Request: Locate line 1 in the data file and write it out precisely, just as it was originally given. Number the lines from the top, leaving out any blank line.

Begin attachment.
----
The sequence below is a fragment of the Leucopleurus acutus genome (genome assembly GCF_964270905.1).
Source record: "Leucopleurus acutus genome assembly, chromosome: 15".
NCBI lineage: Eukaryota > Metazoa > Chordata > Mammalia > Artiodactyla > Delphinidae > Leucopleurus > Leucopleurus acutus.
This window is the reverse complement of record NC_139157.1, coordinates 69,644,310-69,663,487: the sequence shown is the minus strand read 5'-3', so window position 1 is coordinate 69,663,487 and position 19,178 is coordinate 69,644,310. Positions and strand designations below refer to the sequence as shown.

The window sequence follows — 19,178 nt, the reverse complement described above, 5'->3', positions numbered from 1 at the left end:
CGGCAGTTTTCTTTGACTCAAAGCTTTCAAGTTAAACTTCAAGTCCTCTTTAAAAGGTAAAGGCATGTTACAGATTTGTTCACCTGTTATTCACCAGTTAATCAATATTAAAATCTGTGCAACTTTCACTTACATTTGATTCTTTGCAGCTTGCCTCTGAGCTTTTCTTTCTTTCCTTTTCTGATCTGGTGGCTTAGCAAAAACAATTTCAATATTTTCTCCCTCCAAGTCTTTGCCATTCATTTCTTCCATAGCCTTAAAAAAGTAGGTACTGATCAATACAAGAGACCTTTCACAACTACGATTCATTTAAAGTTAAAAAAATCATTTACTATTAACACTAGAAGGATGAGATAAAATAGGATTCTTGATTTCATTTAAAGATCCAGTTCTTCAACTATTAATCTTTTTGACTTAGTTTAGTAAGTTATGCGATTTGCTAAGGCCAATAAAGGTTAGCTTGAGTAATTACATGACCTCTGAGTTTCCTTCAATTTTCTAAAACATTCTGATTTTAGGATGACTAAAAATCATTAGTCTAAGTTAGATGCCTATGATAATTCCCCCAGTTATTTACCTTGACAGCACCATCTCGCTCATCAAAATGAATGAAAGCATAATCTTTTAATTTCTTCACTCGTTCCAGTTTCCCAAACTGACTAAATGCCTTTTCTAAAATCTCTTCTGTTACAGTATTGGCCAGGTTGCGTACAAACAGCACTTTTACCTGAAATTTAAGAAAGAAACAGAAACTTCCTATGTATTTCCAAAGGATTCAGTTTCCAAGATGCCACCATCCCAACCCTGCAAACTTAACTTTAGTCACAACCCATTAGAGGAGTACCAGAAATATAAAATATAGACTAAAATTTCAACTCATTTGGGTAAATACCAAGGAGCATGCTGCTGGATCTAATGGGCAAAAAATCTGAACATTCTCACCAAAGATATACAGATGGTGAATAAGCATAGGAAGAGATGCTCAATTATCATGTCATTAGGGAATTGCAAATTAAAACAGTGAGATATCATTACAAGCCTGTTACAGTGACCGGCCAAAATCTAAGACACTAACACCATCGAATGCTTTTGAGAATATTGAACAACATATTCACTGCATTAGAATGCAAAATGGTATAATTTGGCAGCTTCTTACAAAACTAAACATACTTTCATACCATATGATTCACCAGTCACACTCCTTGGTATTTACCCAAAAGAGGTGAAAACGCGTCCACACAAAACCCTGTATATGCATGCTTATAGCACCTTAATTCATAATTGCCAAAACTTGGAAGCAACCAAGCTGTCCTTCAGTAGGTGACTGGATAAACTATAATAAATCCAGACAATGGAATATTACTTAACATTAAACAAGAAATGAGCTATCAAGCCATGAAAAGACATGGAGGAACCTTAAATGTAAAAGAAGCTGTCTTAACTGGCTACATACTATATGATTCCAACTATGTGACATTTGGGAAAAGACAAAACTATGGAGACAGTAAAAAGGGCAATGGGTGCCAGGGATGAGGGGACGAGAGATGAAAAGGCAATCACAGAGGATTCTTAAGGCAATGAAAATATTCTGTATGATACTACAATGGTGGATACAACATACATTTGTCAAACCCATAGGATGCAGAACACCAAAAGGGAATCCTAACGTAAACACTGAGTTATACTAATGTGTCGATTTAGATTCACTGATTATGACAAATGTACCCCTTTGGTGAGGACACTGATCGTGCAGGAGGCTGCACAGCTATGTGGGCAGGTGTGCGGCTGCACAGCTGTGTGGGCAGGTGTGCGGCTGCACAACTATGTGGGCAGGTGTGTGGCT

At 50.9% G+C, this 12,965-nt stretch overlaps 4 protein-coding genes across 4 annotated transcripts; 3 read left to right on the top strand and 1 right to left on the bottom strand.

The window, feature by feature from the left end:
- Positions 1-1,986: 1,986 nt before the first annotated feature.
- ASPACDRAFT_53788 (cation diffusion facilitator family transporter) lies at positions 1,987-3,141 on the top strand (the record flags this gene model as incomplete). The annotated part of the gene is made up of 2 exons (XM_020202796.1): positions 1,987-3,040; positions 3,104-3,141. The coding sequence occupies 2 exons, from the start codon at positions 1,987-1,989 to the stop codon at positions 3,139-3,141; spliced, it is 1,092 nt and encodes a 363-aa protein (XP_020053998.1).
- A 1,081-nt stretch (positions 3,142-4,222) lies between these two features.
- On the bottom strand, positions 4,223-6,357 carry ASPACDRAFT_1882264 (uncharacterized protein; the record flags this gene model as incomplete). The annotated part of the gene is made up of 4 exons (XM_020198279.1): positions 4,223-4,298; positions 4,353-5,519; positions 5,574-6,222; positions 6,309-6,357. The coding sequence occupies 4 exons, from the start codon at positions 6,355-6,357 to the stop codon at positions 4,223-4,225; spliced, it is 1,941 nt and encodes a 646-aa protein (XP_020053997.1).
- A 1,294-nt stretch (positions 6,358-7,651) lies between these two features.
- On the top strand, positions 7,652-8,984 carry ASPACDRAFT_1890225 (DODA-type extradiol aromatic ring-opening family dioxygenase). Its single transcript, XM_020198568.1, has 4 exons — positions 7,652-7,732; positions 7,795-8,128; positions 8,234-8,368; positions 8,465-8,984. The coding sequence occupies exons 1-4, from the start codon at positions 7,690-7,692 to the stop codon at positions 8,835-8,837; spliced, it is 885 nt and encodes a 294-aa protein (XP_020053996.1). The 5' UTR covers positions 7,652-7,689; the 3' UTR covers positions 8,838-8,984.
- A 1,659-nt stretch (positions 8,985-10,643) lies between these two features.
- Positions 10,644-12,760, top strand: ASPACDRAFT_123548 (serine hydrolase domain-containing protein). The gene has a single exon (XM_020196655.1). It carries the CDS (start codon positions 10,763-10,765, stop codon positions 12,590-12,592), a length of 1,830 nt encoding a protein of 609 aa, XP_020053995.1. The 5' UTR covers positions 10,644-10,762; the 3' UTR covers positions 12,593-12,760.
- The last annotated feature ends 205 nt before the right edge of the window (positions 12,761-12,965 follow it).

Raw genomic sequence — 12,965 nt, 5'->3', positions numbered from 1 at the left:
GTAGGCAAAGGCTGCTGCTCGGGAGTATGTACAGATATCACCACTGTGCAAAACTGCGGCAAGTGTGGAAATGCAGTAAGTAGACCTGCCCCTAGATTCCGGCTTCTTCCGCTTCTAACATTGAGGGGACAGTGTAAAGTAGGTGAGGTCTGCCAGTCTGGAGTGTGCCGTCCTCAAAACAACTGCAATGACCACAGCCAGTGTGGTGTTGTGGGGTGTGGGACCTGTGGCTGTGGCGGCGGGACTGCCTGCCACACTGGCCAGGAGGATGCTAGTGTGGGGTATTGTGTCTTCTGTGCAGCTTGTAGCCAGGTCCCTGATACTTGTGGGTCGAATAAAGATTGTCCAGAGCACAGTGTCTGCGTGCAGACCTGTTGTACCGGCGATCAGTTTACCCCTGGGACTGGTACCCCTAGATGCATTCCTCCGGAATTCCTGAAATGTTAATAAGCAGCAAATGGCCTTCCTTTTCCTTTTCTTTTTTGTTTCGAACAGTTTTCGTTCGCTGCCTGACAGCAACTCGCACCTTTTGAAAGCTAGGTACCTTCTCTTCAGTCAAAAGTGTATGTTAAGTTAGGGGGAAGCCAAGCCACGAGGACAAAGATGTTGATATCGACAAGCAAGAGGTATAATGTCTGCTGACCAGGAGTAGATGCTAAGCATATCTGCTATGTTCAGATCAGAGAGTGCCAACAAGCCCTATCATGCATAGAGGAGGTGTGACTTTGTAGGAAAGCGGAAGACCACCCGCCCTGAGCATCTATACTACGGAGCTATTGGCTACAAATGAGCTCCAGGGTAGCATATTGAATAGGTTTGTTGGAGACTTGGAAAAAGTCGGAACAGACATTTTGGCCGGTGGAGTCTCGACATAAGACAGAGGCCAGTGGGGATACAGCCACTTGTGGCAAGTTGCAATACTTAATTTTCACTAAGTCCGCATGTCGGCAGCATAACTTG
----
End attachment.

The sequence below is a fragment of the Leucopleurus acutus genome (genome assembly GCF_964270905.1).